Government lobby group sets meeting, planning in Craig
September 29, 1999
The Associated Governments of Northwest Colorado (AGNC) will hold its board of directors meeting at 10:30 a.m. Oct. 7 in the Moffat County Courthouse.
The focus of the meeting will be a discussion of the Energy and Mineral Impact Assistance Program. AGNC wants to see jurisdiction not be used as prioritizing criteria when grant money is being issued. The way the program is now, if both Moffat County and Craig apply for grants from the program one of the two would automatically be made a lower priority since both groups requesting the grants are in the same jurisdiction.
AGNC has been attempting to change this rule and has been unsuccessful. The group will examine other ways to get this rule changed at the meeting in Craig.
The board will also examine the Uranium Mill Tailings Remedial Action Program (UMTRA) this federal program has payed for 90 percent of the clean up from uranium mines in Northwest Colorado to the tune of $700 million. There are still a few sites that need more clean up, according to Jim Evens, AGNC board member.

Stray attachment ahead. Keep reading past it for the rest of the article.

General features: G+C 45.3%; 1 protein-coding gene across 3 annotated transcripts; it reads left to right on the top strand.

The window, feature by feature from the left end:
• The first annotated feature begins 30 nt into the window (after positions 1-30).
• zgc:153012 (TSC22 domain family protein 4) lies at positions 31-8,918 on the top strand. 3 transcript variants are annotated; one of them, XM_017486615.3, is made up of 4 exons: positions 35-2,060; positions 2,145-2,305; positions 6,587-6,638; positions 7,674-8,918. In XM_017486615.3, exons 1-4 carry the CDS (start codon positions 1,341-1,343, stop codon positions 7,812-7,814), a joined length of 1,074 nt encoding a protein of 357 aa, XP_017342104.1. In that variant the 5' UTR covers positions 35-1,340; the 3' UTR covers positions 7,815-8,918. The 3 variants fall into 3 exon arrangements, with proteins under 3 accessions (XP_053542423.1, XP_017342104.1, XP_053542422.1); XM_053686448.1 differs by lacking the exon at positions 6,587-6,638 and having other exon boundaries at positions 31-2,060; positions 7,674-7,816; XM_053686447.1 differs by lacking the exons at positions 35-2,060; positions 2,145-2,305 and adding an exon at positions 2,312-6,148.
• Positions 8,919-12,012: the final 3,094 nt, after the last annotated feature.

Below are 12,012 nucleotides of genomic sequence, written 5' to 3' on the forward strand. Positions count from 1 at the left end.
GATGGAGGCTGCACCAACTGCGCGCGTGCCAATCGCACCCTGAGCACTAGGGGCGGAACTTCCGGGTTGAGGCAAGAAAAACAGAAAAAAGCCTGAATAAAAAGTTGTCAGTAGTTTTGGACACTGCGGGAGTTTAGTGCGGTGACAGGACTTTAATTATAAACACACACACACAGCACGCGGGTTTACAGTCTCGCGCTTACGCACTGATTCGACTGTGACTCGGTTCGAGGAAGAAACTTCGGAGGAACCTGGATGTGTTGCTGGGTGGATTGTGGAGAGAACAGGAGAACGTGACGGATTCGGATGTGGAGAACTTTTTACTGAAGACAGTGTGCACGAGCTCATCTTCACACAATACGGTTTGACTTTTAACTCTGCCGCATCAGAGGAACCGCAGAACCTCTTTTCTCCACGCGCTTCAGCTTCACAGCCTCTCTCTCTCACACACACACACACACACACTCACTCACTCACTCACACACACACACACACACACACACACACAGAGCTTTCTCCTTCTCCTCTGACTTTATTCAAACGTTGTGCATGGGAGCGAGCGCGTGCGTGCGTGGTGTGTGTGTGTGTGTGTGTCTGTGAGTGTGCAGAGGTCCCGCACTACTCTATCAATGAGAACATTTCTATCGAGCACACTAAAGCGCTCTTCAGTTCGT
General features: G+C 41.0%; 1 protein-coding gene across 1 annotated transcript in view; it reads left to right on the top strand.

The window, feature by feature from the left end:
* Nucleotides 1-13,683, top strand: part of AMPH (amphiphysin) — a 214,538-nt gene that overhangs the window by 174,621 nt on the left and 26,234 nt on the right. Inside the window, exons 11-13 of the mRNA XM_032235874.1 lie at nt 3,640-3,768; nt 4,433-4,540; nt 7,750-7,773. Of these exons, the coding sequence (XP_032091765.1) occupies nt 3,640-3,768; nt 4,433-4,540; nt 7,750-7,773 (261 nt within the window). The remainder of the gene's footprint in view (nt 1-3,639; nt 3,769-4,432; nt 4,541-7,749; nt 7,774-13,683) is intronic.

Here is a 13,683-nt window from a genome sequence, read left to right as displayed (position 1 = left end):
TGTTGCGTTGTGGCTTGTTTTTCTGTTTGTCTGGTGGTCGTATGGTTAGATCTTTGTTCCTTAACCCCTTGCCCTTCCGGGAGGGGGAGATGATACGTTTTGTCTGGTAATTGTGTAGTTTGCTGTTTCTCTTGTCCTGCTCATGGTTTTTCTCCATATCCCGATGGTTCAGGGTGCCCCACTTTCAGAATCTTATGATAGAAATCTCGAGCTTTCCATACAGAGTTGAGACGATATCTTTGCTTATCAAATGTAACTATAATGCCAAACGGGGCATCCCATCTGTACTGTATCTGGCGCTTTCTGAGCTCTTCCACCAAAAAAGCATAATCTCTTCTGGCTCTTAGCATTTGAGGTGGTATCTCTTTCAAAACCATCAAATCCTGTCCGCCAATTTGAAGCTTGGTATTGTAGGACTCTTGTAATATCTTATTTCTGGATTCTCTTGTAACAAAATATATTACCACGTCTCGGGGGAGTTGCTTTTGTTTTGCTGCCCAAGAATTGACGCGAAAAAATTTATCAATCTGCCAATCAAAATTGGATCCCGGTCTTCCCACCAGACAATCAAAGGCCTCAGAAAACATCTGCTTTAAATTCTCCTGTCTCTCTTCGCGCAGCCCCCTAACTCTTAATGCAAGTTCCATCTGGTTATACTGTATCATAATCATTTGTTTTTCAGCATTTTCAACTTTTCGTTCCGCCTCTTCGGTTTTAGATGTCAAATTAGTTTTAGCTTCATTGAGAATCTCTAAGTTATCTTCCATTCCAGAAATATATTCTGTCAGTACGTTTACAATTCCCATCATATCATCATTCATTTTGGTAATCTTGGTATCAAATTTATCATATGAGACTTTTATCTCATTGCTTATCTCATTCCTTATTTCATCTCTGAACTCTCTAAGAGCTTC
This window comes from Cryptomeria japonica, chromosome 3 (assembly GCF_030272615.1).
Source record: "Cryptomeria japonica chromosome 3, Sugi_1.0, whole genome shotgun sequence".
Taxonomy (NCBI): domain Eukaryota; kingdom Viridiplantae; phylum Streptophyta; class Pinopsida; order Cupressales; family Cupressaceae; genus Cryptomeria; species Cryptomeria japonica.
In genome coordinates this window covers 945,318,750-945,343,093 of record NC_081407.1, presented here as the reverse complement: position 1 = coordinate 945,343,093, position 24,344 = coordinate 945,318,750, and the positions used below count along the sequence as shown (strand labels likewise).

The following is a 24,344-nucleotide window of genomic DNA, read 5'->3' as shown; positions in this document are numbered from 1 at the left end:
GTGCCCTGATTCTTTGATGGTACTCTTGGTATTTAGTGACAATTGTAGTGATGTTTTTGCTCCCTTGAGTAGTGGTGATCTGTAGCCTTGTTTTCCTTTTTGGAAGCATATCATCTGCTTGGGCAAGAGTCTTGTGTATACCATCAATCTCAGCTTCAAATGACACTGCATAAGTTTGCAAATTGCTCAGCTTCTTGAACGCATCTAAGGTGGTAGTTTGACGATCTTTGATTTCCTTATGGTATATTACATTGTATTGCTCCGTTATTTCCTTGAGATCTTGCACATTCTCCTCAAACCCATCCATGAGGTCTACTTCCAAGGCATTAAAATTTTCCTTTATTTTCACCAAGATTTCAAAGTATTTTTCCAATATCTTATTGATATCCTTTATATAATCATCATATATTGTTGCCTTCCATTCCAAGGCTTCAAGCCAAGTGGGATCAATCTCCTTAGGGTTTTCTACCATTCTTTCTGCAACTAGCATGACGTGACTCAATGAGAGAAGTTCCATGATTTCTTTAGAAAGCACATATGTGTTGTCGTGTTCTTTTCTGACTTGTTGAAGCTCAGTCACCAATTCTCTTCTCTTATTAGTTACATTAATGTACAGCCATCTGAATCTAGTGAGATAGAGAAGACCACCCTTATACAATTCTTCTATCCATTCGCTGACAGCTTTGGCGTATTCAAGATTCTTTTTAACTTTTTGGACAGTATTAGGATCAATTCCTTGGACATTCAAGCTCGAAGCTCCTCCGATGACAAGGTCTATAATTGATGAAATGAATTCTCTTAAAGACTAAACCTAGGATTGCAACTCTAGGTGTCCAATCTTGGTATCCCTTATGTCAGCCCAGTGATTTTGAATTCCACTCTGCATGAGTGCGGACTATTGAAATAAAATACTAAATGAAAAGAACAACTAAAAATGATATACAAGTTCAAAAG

“They left a few loose ends,” said Evens. “The horse corral at the Moffat County Fairgrounds is one of them. We’re debating where to get the fund to continue the clean up.”
The corral at the Moffat County Fairgrounds is made from beams containing uranium. While it doesn’t pose a risk to users of the corral unless the beams would somehow be ingested, Moffat County does want to see it cleaned up. The process is expensive and the county would like help with funding the process. A possible solution the AGNC board is looking at is a Post UMTRA trust fund.
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The board will also outline the issues that will take main stage for the group in 2000. State issues will include the highway transportation issue, electrical deregulation, tourism funding, coal issues, air quality, oil and gas issues, land use and growth issues, area agency on aging funding and tax policy issues.
Federal issues the board will focus on in the 2000 include the Bureau of Land Management wilderness issue, federal oil royalty regulations, endangered species reauthorization and welfare reform surplus issues.
According to Evens the AGNC board wants to examine how it can best continue looking out for the interests of Northwest Colorado into the year 2000.
“We want to look at state and federal programs that affect the whole region from a local level,” said Evens. “We want to continue to perform our watchdog role for the cities and counties of Northwest Colorado.”